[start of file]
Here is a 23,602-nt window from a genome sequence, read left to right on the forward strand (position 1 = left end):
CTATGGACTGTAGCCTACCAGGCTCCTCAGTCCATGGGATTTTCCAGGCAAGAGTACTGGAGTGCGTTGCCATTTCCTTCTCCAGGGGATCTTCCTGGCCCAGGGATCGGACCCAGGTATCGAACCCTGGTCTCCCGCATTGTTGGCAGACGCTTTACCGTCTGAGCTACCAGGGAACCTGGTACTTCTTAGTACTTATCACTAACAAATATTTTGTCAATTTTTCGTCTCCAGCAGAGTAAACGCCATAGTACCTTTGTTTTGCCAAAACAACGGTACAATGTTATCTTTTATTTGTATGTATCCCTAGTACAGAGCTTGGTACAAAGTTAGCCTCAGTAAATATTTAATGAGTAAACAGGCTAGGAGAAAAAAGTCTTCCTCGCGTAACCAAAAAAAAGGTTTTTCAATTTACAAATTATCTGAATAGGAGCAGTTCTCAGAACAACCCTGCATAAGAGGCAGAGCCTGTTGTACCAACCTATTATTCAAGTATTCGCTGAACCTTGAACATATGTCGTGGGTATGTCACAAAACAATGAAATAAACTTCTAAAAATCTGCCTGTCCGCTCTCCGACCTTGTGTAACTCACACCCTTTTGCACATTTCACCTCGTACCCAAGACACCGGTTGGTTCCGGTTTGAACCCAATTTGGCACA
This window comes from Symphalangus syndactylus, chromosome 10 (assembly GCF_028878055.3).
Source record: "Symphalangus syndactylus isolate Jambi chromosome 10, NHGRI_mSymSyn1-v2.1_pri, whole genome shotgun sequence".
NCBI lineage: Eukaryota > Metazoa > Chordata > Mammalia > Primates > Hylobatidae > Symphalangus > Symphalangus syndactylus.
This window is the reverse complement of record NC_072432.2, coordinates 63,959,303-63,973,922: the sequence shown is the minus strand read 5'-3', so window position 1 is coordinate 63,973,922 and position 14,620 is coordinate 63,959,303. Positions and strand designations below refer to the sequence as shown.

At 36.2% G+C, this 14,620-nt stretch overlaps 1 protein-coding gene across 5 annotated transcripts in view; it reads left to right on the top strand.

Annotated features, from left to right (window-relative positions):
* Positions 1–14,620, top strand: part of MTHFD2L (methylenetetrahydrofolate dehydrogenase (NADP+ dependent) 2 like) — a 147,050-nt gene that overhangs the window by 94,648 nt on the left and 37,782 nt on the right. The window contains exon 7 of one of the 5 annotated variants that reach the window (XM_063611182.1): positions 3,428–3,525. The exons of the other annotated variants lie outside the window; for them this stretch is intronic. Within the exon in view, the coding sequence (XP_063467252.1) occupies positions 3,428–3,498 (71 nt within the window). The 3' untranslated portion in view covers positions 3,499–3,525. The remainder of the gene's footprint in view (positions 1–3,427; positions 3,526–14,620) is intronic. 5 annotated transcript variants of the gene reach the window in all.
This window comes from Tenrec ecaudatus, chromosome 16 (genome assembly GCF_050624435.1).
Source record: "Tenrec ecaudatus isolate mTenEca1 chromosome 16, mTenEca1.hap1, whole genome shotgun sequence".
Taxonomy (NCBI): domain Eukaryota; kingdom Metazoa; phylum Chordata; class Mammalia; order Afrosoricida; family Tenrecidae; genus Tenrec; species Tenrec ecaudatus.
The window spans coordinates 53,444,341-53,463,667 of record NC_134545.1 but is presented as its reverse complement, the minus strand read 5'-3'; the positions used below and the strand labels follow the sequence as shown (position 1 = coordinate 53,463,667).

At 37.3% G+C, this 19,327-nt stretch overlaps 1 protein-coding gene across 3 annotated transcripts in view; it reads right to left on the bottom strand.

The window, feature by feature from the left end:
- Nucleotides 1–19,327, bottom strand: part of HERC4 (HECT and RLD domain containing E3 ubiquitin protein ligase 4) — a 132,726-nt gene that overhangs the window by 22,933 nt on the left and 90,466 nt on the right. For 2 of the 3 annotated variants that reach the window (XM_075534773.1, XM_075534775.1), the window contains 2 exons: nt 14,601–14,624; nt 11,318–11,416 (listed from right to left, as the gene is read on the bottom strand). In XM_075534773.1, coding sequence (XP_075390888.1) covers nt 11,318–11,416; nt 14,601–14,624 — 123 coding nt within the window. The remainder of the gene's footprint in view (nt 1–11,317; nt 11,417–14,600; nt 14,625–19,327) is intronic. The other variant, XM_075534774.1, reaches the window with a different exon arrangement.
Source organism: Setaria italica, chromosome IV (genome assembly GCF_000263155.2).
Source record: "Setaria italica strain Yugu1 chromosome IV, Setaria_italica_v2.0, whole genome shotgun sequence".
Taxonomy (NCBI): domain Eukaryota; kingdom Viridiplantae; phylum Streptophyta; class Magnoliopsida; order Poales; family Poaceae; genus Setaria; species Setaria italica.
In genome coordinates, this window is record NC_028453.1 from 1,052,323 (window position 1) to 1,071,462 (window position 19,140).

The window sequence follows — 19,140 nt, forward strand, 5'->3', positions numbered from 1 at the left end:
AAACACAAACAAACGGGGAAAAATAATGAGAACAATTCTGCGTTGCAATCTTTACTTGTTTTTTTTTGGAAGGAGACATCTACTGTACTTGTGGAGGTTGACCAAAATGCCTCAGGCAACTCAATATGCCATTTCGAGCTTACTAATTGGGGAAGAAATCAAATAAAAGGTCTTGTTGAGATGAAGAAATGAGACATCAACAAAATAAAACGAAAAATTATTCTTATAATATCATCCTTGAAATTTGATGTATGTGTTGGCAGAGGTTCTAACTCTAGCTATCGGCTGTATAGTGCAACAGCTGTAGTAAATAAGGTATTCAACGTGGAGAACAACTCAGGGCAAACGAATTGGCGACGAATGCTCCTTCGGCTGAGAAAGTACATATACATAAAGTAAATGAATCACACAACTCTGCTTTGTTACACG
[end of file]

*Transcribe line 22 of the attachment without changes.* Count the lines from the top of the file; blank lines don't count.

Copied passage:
AAACACAAACAAACGGGGAAAAATAATGAGAACAATTCTGCGTTGCAATCTTTACTTGTTTTTTTTTGGAAGGAGACATCTACTGTACTTGTGGAGGTTGACCAAAATGCCTCAGGCAACTCAATATGCCATTTCGAGCTTACTAATTGGGGAAGAAATCAAATAAAAGGTCTTGTTGAGATGAAGAAATGAGACATCAACAAAATAAAACGAAAAATTATTCTTATAATATCATCCTTGAAATTTGATGTATGTGTTGGCAGAGGTTCTAACTCTAGCTATCGGCTGTATAGTGCAACAGCTGTAGTAAATAAGGTATTCAACGTGGAGAACAACTCAGGGCAAACGAATTGGCGACGAATGCTCCTTCGGCTGAGAAAGTACATATACATAAAGTAAATGAATCACACAACTCTGCTTTGTTACACG